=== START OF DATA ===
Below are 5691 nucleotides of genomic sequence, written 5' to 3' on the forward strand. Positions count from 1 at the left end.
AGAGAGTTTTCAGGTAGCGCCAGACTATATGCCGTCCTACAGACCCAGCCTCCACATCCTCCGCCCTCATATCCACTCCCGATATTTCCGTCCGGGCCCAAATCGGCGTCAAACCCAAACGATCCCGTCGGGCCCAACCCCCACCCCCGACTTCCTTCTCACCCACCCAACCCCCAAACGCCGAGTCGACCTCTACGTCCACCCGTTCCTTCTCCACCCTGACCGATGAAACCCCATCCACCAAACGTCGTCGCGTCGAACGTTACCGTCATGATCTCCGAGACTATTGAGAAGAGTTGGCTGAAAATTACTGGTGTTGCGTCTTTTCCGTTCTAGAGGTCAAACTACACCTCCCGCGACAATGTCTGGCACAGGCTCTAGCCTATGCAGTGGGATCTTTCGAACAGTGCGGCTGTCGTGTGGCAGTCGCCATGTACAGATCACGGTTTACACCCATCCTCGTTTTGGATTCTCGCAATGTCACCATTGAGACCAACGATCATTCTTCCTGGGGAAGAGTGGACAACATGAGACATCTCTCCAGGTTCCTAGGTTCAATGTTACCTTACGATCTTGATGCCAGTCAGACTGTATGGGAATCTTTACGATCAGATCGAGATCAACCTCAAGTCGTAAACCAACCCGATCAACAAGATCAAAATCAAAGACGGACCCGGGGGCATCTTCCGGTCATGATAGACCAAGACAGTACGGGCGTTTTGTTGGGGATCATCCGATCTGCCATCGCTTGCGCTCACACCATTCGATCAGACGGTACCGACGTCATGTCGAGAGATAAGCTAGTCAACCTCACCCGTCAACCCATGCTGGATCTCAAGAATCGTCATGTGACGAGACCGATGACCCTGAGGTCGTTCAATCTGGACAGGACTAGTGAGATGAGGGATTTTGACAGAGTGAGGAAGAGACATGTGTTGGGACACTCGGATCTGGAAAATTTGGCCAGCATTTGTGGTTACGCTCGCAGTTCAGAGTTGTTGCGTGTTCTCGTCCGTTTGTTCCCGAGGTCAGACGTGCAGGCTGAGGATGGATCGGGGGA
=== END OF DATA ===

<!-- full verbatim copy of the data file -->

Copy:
Below are 5691 nucleotides of genomic sequence, written 5' to 3' on the forward strand. Positions count from 1 at the left end.
AGAGAGTTTTCAGGTAGCGCCAGACTATATGCCGTCCTACAGACCCAGCCTCCACATCCTCCGCCCTCATATCCACTCCCGATATTTCCGTCCGGGCCCAAATCGGCGTCAAACCCAAACGATCCCGTCGGGCCCAACCCCCACCCCCGACTTCCTTCTCACCCACCCAACCCCCAAACGCCGAGTCGACCTCTACGTCCACCCGTTCCTTCTCCACCCTGACCGATGAAACCCCATCCACCAAACGTCGTCGCGTCGAACGTTACCGTCATGATCTCCGAGACTATTGAGAAGAGTTGGCTGAAAATTACTGGTGTTGCGTCTTTTCCGTTCTAGAGGTCAAACTACACCTCCCGCGACAATGTCTGGCACAGGCTCTAGCCTATGCAGTGGGATCTTTCGAACAGTGCGGCTGTCGTGTGGCAGTCGCCATGTACAGATCACGGTTTACACCCATCCTCGTTTTGGATTCTCGCAATGTCACCATTGAGACCAACGATCATTCTTCCTGGGGAAGAGTGGACAACATGAGACATCTCTCCAGGTTCCTAGGTTCAATGTTACCTTACGATCTTGATGCCAGTCAGACTGTATGGGAATCTTTACGATCAGATCGAGATCAACCTCAAGTCGTAAACCAACCCGATCAACAAGATCAAAATCAAAGACGGACCCGGGGGCATCTTCCGGTCATGATAGACCAAGACAGTACGGGCGTTTTGTTGGGGATCATCCGATCTGCCATCGCTTGCGCTCACACCATTCGATCAGACGGTACCGACGTCATGTCGAGAGATAAGCTAGTCAACCTCACCCGTCAACCCATGCTGGATCTCAAGAATCGTCATGTGACGAGACCGATGACCCTGAGGTCGTTCAATCTGGACAGGACTAGTGAGATGAGGGATTTTGACAGAGTGAGGAAGAGACATGTGTTGGGACACTCGGATCTGGAAAATTTGGCCAGCATTTGTGGTTACGCTCGCAGTTCAGAGTTGTTGCGTGTTCTCGTCCGTTTGTTCCCGAGGTCAGACGTGCAGGCTGAGGATGGATCGGGGGA